Ultimately, Danesi’s appeal to cognitive science cannot explain the poetic capacity of the fantasia. Imaginative universals are not cognitive: Vico’s master key emphasizes randomness, the contingency of perceptions, and the insight that perceptions do not represent reality but are brought together to alleviate terror filling beastly bodies. And when brought together, it is language that fixes that image with a name. As noted above, Danesi draws on Sapir and Whorf’s claim that “language classifies, not ‘creates,’ experience.” Yet language produced by cognitive processes cannot explain the fantasia’s poetic ability since cognition does not include emotional interactions between bodily processes and the experi- ences in which they are embedded.
Ponzio similarly discusses Vico in the context of the emergence of semiotics and cognitive linguistics. Much in his explication of semiotics is relevant only to the rational minds of Vico’s third age. However, Ponzio concludes his contribu- tion by articulating a valuable reservation: when discussing Vico’s contribution “to the theoretical framework of current research in cognitive linguistics,” Ponzio asks whether or not “we may speak of a ‘Vichian linguistics,’ as Danesi would seem to be suggesting” (169). Acknowledging that there may be Vichian influ- ences on semiotics and other sign sciences, Ponzio expresses doubts: “Vico’s critique of Descartes is formulated in a context entirely different from Pierce’s” (170). Ponzio notes “that there is a great historical-contextual and motivational gap between Vichian inquiry . . . and current philosophical-linguistic research . . . to the extent that it cannot be classified as ‘Vichian linguistics’” (171). Ponzio’s doubts represent an effective critique of semiotic interpretations of Vico’s conception of language. Indeed, what is clear from Danesi’s and Ponzio’s essays is that focusing on semiotics and cognitive linguistics in an attempt to account for Vico’s poetic conception of language obscures more meaningful explorations of the embodied poetic understandings of language that are suggested by Vico’s anthropology.
Vico was writing before developments in biological science, but even if he had understood how necessary biological processes were to human existence, he would not have considered them adequate for creating human meaning. Identifying the body with neuroscientific activities has obscured a more funda-mental kind of embodied experience, one focused on the necessary interaction of bodily skills with the physical/social world and in turn emphasizing conditions that philosophers would consider sufficient—that is, experiences in the external world to which bodily skills respond not only to satisfy needs and utilities but also to produce imagistic language and social practices that create meaning, thus accounting for human agency. Those experiences in the external world, rather than either neuroscientific or cognitive activity, add sensory and emotional interaction between bodily and experiential processes, thus allowing for the poetic ability that Vico refers to as fantasia.
Shotter’s essay best captures the immediacy of that relation: the embodied, embedded, and emotional nature of making and knowing and its appropriateness for a poetic science of psychology. Shotter begins by discussing the issue that is central to Vico’s writing and cultural psychology: the meaning of human meaning. Meanings made in temporal developmental processes begin in mute times, bodily feelings, fearful responses to unknowns, bodily shaking, guttural sounds, and gestures before becoming images projected onto the sky, metaphoric language, and more complex linguistic and social activities that satisfy needs and utilities necessary for survival. Shotter characterizes those processes as “shared expressions, spontaneously occurring in shared circumstances, to which people spontaneously attribute a shared significance” (121). In elaborating on beginnings, Shotter provides what has been missing in existing Vichian scholarship: an experiential account of the transformative processes that lead from bodily feelings to creative linguistic and social activities. He omits purely necessary biological processes, since by themselves they do not capture interactions with the phenomena that stimulate them or the social activities to which they lead. He similarly omits linguistic theories that do not acknowledge bodily feelings, which are the immediate sources of metaphoric relations. For Shotter, only bodily feelings, external phenomena, and social responses to them—what he calls “shared significance[s]” in the external world—create poetic language and human existence.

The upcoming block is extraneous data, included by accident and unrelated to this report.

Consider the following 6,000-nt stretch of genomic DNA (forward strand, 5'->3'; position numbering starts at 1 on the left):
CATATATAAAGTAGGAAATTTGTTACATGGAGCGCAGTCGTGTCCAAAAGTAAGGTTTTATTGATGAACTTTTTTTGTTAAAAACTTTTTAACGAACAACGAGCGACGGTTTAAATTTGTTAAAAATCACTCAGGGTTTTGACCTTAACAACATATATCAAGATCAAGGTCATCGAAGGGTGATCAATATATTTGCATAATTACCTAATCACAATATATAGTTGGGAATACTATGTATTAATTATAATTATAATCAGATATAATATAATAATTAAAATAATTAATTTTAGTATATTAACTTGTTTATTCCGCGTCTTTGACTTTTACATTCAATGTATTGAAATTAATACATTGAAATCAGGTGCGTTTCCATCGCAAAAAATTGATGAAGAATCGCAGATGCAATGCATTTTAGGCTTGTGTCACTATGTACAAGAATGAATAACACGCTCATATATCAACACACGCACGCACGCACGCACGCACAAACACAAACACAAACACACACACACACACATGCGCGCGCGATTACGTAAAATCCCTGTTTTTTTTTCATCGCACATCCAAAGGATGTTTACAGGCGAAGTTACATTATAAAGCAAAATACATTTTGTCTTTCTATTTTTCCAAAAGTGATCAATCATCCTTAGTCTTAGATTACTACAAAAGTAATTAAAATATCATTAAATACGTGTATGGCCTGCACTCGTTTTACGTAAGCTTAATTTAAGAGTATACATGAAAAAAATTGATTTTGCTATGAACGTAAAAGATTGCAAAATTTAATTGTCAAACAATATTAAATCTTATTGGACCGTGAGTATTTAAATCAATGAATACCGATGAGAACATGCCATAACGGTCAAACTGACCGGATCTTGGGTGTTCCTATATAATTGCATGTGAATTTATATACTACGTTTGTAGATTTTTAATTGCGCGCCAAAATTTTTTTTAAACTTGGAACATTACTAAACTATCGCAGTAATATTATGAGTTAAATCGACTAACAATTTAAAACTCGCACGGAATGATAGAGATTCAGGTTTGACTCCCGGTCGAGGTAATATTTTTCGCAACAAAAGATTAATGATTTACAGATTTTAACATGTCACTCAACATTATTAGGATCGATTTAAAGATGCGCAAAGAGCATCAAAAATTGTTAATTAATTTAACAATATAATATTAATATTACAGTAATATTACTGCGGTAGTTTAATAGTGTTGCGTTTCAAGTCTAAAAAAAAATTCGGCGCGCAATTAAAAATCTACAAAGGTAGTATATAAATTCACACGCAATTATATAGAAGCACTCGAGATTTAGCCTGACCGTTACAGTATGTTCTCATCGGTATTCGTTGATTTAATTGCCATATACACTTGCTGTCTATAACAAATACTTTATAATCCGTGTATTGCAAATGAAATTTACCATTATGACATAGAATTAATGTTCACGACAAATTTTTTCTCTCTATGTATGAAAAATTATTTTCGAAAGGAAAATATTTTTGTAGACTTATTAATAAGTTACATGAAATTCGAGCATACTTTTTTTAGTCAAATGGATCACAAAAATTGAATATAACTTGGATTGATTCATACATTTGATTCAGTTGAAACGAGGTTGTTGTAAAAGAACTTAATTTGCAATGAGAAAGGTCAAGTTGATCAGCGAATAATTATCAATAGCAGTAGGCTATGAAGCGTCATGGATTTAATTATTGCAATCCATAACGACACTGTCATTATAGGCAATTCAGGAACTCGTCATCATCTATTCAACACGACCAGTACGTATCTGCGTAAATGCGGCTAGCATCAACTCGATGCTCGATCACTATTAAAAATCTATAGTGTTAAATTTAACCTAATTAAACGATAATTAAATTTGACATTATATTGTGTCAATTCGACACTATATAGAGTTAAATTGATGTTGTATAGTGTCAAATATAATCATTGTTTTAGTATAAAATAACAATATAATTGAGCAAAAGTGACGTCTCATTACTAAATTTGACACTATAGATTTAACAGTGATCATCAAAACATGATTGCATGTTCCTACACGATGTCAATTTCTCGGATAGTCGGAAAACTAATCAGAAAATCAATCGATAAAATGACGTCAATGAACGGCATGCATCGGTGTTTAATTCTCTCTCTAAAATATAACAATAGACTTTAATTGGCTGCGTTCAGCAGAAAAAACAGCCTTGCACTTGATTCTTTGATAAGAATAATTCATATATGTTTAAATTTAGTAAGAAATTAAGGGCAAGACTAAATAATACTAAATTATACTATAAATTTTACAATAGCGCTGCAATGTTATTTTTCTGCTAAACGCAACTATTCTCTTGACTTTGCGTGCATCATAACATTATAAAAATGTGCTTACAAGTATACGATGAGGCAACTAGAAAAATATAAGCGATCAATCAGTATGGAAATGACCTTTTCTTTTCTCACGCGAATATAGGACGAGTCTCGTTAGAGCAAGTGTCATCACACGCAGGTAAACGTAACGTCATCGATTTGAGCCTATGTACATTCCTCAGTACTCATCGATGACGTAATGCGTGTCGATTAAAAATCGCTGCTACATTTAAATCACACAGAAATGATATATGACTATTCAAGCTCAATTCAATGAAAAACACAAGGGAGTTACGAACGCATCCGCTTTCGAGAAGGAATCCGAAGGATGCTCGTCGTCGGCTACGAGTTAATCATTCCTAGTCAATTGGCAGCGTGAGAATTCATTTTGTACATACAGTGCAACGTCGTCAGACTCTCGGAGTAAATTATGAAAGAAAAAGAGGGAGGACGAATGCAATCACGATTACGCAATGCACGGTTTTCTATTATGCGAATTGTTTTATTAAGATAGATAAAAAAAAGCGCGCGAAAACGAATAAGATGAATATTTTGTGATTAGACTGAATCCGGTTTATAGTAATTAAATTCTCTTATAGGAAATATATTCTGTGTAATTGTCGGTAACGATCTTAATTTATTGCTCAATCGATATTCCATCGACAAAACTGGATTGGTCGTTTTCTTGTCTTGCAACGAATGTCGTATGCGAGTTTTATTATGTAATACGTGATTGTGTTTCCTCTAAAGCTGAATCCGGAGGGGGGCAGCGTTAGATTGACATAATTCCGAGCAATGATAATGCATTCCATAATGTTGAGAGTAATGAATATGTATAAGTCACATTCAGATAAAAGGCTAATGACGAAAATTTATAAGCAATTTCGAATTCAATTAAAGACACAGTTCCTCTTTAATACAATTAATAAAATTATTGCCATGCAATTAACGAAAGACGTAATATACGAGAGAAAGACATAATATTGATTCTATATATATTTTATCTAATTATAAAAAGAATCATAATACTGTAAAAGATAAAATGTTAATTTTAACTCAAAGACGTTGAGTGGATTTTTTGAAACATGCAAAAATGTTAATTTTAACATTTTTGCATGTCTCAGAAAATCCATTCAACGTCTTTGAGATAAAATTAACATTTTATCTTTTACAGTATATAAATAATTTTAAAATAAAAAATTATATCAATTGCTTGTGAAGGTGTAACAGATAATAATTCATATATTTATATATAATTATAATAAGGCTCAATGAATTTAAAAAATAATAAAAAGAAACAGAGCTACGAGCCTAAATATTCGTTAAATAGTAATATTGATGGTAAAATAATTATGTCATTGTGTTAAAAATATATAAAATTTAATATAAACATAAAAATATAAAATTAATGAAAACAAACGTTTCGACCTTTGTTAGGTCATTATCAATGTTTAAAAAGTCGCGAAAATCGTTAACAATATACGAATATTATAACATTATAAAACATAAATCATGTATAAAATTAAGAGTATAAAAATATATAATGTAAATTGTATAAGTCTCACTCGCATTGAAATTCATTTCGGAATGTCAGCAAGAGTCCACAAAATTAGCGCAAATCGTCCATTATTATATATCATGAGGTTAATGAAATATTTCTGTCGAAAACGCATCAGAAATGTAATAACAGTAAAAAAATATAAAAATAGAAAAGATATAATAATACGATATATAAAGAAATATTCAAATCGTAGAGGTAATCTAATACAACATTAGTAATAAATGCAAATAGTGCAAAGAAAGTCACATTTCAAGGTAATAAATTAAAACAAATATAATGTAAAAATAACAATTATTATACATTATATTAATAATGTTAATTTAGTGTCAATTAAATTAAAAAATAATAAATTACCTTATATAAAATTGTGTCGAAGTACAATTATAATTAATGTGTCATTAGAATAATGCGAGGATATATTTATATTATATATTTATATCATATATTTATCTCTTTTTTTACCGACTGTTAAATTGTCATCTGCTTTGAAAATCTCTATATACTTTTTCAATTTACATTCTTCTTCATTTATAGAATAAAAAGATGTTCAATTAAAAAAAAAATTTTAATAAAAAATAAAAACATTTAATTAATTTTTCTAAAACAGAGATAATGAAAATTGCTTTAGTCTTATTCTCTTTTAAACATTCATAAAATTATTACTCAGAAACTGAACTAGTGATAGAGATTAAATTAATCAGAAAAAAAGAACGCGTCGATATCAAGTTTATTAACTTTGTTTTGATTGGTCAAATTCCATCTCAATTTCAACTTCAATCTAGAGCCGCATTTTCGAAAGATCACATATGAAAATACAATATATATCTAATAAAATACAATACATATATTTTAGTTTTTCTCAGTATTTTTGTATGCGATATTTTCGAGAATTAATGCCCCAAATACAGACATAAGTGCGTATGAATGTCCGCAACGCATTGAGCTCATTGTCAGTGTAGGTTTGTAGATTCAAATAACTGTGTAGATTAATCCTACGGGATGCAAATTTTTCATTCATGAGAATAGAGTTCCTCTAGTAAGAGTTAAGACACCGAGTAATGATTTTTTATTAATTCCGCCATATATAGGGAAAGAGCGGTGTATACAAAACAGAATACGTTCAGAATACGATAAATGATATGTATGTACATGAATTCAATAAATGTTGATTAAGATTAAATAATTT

Shotter elaborates on Vico’s account of the transition from bodily feelings to imagistic language that makes meaning from sensations like thunder: “the development of social processes is based, he claims, not upon anything preestablished either in people or in their surroundings, but in socially shared identities of feeling [they] themselves create in the flow of activity between them,” or what Shotter says Vico “calls ‘sensory topics,’ . . . because they give rise to ‘commonplaces,’ that is, to shared moments of common reference in a continuous flow of social activity” (124). A sensory topic leads to “an ‘imaginative universal,’ the image of a particular something, a real presence . . . , that is first expressed by everyone acting, bodily, in the same way in the same circumstance, but which is expressed later, metaphorically, in the fable of Jove” (133). Thus, according to Shotter, meanings are created “before the emergence of consciousness or awareness . . . occurs” (122). One implication of this is the fact that “language begins, not with people speaking, but with them listening, not with a performative speech act, but with a hermeneutical invention” (132). Shotter explains: “This suggests a quite different account of consciousness—of con-scientia, of witnessable knowing along with others—than that bequeathed to us currently from within our Cartesian heritage” (121-22). This is because “their meaning [that is, the meanings that emerge from socially shared identities of feeling] is in how bodily we are ‘moved’ to respond to them, in how precisely we are going to incorporate them into our yet-to-be-achieved activities” (122). Shotter makes clearer than others in this volume that what Vico means by “mind” is not only prior to rational content but other than subjective or cognitive processes.